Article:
Trauma is usually described as a deeply disturbing experience.
What can be seen by adults as a small ‘misbehavior’, can cause a real trauma in a child.
Children, being vulnerable and at the mercy of their guardians, are poorly equipped to handle dysfunctional situations.
That’s especially true for those situations that involve their own parents, godly creatures, as seen by a child, who are supposed to make a child feel safe and loved.
What can be a small domestic fight can be seen as a huge threat to a child’s safety. Up to the age of seven a child’s astral body is forming (source: this book), so any disturbing experience by that age can leave the child mentally crippled for all her life, unless she awakens and consciously deals with it.
My childhood trauma
As a deeply sensitive child, I experienced my share of traumas. Verbal fights of my parents, although they used to take place behind the closed kitchen doors, were deeply disturbing to me, because they were destroying, bit by bit, my feeling of security and harmony at home.
My father was a real mental terrorist, especially when he was drunk. He delighted in destroying our confidence and feeling of safety (my brother’s and mine). He loved to affirm his power over the family, and always repeated how indispensable he was.
As a child, I hated him deeply, there was so much anger inside me, which, because I didn’t want to appear weak, and didn’t want to be struck by my father, I stored inside.
My father was such a psychic vampire that you could literally feel how he delighted in absorbing the energies of all in whom he caused negative emotions. I was affected most, because I was the most sensitive and introverted member of the family.
What helped me as a child (and thanks God I did it) was writing poetry. I loved writing poetry, and through poetry I expressed many of my suppressed emotions. I used to even cry after revealing in words what I felt within. I also used to paint, but painting would make me even more depressed, so I stopped it.
I also wrote a diary, every day, and both poetry, and a diary, kept me sane, although I was far from being okay.
My mother, on the other hand, loved us dearly. Having been raised by an orphan mother, she really outgrew the tendency to treat children the way she was treated. No person is perfect, however, and although she dealt with the previous challenge well, she failed in another one.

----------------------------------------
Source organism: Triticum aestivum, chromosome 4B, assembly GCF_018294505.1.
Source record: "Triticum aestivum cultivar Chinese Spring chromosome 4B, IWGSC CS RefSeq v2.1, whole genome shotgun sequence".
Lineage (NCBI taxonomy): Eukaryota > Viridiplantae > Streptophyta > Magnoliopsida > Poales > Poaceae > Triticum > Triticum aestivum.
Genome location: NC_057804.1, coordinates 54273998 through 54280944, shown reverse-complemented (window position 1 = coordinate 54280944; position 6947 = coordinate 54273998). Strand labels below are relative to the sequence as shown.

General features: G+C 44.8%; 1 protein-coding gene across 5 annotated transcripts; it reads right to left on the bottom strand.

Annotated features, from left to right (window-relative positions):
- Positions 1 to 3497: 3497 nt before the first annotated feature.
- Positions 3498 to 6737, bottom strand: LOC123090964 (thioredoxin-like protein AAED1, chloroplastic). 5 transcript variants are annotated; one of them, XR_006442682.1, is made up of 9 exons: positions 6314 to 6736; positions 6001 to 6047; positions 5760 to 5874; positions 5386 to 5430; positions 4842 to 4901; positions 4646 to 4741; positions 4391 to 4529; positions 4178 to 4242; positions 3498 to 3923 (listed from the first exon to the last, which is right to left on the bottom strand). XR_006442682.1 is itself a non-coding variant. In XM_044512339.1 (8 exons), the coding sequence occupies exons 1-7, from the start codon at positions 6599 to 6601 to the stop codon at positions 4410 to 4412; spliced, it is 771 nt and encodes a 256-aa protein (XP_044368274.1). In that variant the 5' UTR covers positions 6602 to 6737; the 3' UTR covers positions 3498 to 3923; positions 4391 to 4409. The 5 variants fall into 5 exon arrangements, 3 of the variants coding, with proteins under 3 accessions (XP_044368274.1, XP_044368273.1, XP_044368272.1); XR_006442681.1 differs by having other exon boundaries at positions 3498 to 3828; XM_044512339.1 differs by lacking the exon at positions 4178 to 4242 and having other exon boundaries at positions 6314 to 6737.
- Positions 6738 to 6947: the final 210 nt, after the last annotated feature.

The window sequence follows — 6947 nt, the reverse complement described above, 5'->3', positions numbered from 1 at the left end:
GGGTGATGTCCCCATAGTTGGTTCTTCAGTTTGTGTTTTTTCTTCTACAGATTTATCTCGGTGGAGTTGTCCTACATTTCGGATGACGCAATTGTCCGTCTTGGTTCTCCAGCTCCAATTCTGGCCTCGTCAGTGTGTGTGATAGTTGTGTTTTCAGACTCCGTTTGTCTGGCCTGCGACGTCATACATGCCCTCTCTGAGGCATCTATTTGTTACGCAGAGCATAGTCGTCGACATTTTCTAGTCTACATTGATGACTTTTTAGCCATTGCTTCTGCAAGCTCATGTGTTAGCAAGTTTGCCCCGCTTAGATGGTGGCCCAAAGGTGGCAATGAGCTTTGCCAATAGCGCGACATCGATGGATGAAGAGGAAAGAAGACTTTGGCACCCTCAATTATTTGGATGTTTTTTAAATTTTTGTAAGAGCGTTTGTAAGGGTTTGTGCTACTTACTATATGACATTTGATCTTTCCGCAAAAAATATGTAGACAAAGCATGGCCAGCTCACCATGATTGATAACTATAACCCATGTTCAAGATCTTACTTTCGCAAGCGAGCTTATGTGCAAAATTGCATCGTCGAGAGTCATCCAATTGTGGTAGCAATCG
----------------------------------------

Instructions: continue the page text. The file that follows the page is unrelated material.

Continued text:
My mother loved to exaggerate things. A lot. Children, however, are unable to tell fact from fiction, so we, my brother and I, took everything she said literally.
She loved telling, every single day, that we may not have enough money to buy food the day after. She also loved reminding how hard it is for her to keep up with mortgage repayments, and that we may end up on the street. My biggest fear, therefore, in childhood, was to end up as a street child, and I had reoccurring dreams of losing shoes for a long, long time. I consider “shoes” in the dream to be a symbol of security and comfort.
My mother loved talking about how bad her health was getting – she even almost fainted in front of us. She told us once that she wanted to commit a suicide because her life was so bad, but didn’t, because of us. That’s hardly what children want to hear from their only guardian who loved and cared for them.
Every time my mother would talk to me like this, so much fear would seep into me. This, of course, manifested as nervous imbalances, as I mentioned in past posts. I sometimes would start consciously breathing and then would stop and had to grasp for air, and would go into total fright for this, and my mother would have to give me medicines to calm me down.